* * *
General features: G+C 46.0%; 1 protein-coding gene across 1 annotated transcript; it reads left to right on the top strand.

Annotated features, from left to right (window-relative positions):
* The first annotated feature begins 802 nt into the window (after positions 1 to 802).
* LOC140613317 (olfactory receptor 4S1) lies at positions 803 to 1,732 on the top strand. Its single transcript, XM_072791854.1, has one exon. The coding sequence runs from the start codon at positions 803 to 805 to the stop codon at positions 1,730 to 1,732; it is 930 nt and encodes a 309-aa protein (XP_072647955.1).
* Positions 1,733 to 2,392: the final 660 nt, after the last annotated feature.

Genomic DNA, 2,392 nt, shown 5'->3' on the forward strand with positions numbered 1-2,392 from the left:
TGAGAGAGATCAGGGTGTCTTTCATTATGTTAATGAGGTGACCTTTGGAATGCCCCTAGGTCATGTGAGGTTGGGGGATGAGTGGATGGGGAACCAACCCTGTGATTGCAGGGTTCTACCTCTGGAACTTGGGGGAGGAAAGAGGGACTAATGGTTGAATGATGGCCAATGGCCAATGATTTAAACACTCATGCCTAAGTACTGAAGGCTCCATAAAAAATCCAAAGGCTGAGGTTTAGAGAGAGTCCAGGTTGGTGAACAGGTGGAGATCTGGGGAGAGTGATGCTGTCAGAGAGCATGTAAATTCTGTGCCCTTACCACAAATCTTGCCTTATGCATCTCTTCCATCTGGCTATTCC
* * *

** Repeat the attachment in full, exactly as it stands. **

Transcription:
General features: G+C 46.0%; 1 protein-coding gene across 1 annotated transcript; it reads left to right on the top strand.

Annotated features, from left to right (window-relative positions):
* The first annotated feature begins 802 nt into the window (after positions 1 to 802).
* LOC140613317 (olfactory receptor 4S1) lies at positions 803 to 1,732 on the top strand. Its single transcript, XM_072791854.1, has one exon. The coding sequence runs from the start codon at positions 803 to 805 to the stop codon at positions 1,730 to 1,732; it is 930 nt and encodes a 309-aa protein (XP_072647955.1).
* Positions 1,733 to 2,392: the final 660 nt, after the last annotated feature.

Genomic DNA, 2,392 nt, shown 5'->3' on the forward strand with positions numbered 1-2,392 from the left:
TGAGAGAGATCAGGGTGTCTTTCATTATGTTAATGAGGTGACCTTTGGAATGCCCCTAGGTCATGTGAGGTTGGGGGATGAGTGGATGGGGAACCAACCCTGTGATTGCAGGGTTCTACCTCTGGAACTTGGGGGAGGAAAGAGGGACTAATGGTTGAATGATGGCCAATGGCCAATGATTTAAACACTCATGCCTAAGTACTGAAGGCTCCATAAAAAATCCAAAGGCTGAGGTTTAGAGAGAGTCCAGGTTGGTGAACAGGTGGAGATCTGGGGAGAGTGATGCTGTCAGAGAGCATGTAAATTCTGTGCCCTTACCACAAATCTTGCCTTATGCATCTCTTCCATCTGGCTATTCC